I've come across Newsvine articles and individuals who proclaim that America was founded on "Christian principles." Often, such claims are made to promote one's own religious beliefs above others or seek to validate those beliefs. Of course, such an assertion is not only based on Christian apologetic nonsense, but it is also factually and historically erroneous. Proponents of the "Christian principle' position may also attempt to quote the founding fathers to support their position. But the quotes cited are often edited, misquoted, or outright false and are usually taken from religiously biased sites or secondary sources. David Barton and the Wallbuilders is one such example. Using such questionable sources and positing the "Christian principle" (or the similarly erroneous 'Christian nation') idea is either willfully ignorant and/or dishonest at best, and clearly demonstrates a lack of credibility on their part. So, to be perfectly clear, America was certainly NOT founded on Christian principles, or any other religious ideology for that matter. Here's why:
Let's start with the document that establishes the foundation of our laws and system of government, the United States Constitution. Many theists will claim the Constitution is divinely inspired or influenced by the religious beliefs of its authors. Nothing could be further from the truth, and a simple review of the Constitution makes this abundantly clear. The Constitution itself is based on English Common Law and the principles of Enlightenment, along with earlier documents of similar concepts such as the Magna Carta. Also, there is (very deliberately) not any religious ideology (Christian or otherwise) or deity referenced within the Constitution or even in the Articles of Confederation, which preceded the Constitution. Neither did the Founding Fathers have religious ideas in mind when drafting the Constitution. Those points are strongly supported by John Adams in his work (emphasis mine), “A Defence of the Constitutions of Government of the United States of America” (1787-1788):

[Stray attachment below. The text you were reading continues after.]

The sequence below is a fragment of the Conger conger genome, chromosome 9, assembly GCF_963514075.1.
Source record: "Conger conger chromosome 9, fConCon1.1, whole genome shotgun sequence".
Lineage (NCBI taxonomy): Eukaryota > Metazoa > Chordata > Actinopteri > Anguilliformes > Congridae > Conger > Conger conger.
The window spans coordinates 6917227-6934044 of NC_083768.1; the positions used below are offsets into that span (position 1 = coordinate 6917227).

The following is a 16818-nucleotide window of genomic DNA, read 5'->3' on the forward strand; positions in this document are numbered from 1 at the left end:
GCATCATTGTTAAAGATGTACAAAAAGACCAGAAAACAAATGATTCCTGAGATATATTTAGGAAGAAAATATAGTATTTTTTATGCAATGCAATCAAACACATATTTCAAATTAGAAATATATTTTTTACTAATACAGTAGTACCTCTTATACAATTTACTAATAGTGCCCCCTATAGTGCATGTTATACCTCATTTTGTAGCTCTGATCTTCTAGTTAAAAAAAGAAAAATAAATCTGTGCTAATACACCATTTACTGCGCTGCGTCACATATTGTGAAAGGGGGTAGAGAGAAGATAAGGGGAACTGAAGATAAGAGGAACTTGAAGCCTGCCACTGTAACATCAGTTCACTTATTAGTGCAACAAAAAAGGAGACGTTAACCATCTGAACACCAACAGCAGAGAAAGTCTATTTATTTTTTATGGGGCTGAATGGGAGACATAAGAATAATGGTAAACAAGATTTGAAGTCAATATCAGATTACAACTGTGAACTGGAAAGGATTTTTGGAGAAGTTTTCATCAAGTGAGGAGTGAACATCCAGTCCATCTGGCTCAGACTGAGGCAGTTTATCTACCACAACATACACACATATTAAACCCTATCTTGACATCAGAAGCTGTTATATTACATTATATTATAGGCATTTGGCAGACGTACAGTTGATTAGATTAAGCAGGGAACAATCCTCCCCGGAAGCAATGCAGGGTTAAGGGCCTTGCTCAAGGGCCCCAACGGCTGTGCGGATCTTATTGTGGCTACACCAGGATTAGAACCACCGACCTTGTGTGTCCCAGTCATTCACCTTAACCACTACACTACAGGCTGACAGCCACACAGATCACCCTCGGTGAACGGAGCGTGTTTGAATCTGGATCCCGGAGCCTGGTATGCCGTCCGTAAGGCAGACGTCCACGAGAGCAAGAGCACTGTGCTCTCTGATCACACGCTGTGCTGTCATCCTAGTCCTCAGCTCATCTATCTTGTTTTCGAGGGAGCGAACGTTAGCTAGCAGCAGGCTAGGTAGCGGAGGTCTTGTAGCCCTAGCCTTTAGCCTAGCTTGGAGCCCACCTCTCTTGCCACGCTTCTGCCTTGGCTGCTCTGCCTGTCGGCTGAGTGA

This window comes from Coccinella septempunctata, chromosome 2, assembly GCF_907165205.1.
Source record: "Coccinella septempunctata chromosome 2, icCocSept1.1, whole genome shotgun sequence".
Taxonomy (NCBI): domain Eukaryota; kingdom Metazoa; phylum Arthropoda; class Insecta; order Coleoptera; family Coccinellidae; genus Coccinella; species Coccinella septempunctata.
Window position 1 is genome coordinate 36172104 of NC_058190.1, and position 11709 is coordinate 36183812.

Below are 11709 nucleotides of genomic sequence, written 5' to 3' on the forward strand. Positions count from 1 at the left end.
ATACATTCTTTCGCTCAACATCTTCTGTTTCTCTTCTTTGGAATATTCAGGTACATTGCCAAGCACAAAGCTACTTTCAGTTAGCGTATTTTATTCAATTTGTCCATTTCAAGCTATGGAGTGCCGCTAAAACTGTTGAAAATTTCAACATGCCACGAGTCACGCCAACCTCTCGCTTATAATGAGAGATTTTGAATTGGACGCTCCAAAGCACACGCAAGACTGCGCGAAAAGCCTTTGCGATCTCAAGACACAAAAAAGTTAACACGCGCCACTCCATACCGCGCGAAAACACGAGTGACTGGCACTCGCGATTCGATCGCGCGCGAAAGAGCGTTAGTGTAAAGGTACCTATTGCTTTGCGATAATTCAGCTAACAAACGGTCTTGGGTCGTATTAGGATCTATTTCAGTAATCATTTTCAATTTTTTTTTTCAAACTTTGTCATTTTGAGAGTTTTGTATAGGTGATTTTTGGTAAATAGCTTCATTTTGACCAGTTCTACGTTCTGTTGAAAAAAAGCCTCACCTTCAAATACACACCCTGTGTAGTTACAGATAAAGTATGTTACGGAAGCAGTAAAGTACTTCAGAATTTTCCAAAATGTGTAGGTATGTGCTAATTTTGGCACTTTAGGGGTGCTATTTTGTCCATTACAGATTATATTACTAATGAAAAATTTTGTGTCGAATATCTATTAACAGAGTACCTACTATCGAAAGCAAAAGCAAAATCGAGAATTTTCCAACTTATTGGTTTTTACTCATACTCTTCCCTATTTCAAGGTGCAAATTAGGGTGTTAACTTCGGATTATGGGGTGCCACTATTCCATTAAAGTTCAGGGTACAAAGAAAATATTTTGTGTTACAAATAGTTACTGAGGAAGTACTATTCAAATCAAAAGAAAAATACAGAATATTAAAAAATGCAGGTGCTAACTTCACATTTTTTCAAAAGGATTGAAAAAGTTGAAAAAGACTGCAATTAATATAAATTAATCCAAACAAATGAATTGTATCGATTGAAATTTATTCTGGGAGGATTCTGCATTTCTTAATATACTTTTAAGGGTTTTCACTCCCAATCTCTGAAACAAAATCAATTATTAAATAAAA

The United States of America have exhibited, perhaps, the first example of governments erected on the simple principles of nature; and if men are now sufficiently enlightened to disabuse themselves of artifice, imposture, hypocrisy, and superstition, they will consider this event as an era in their history. Although the detail of the formation of the American governments is at present little known or regarded either in Europe or in America, it may hereafter become an object of curiosity. It will never be pretended that any persons employed in that service had interviews with the gods, or were in any degree under the influence of Heaven, more than those at work upon ships or houses, or laboring in merchandise or agriculture; it will forever be acknowledged that these governments were contrived merely by the use of reason and the senses.
Mr. Adams could not have been more clear in stating that religion had no place or say in the formation of this country or drafting of the Constitution. If indeed the Founding Fathers had aimed to found a nation based on "Christian principles," it would seem highly unlikely that they would have forgotten to leave out their Christian intentions in the Supreme law of the land. Given that the Founding Fathers did not incorporate any religious ideology or "Christian principles" within the Constitution itself is quite damning and directly opposes any notion of America being founded on "Christian principles."
In addition, the fact that the United States is not founded on Christianity is bluntly stated in Article 11 of the Treaty of Tripoli, drafted in 1796 under George Washington, passed unanimously by Congress (unusual for the time), and signed by John Adams in 1797 (emphasis mine): "As the Government of the United States of America is not, in any sense, founded on the Christian religion,—as it has in itself no character of enmity against the laws, religion, or tranquility, of Mussulmen,—and as the said States never entered into any war or act of hostility against any Mahometan nation, it is declared by the parties that no pretext arising from religious opinions shall ever produce an interruption of the harmony existing between the two countries."